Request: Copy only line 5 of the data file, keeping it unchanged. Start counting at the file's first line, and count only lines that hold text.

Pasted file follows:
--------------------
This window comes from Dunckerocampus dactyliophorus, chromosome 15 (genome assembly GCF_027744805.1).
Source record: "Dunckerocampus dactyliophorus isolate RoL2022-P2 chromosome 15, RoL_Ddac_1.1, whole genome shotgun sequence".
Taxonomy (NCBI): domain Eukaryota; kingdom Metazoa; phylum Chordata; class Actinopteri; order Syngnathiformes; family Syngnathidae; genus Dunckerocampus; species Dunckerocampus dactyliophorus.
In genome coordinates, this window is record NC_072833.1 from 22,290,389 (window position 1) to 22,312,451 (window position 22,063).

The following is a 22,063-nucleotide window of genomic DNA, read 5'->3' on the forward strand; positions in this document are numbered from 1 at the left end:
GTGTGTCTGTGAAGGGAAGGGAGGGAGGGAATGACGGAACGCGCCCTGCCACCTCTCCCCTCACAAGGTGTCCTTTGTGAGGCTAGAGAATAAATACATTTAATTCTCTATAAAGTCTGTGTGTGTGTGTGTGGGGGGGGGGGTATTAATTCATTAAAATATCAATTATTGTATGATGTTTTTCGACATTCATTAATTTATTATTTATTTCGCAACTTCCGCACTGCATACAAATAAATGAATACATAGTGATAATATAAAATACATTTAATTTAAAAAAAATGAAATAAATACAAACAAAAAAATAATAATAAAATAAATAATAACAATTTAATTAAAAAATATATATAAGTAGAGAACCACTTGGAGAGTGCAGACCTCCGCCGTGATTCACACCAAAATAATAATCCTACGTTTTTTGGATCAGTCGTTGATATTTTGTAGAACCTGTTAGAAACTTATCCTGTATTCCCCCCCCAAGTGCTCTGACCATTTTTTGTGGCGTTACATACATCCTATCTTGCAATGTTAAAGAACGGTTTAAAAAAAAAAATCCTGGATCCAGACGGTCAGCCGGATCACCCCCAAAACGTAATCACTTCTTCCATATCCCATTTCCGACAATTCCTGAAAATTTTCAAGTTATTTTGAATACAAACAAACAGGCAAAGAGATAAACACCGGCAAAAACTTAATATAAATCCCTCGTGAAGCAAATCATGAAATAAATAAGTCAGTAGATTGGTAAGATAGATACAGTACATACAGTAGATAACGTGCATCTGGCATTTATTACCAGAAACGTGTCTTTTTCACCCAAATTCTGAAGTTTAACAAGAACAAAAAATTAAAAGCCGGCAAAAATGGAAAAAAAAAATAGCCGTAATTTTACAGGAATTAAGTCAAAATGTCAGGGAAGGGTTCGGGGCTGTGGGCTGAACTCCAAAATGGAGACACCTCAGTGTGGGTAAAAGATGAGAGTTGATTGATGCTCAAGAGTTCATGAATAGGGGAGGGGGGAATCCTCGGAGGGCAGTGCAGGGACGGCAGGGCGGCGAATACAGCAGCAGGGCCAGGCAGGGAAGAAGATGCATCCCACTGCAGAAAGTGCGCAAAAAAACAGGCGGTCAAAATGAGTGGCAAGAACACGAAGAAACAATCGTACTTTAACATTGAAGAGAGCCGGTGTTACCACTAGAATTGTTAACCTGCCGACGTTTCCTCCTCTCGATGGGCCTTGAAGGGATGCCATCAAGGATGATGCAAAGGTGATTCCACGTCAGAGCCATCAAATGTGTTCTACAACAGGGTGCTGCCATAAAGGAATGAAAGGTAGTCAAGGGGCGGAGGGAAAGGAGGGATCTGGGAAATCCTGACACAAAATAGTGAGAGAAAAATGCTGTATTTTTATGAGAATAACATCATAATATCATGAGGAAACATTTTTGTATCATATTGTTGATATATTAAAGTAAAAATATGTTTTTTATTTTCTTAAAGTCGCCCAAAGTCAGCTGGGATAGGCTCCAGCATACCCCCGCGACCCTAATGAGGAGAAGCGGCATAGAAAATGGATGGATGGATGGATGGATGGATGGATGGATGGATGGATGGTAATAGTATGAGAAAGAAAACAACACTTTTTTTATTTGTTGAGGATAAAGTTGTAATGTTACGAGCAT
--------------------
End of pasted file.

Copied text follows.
The following is a 22,063-nucleotide window of genomic DNA, read 5'->3' on the forward strand; positions in this document are numbered from 1 at the left end: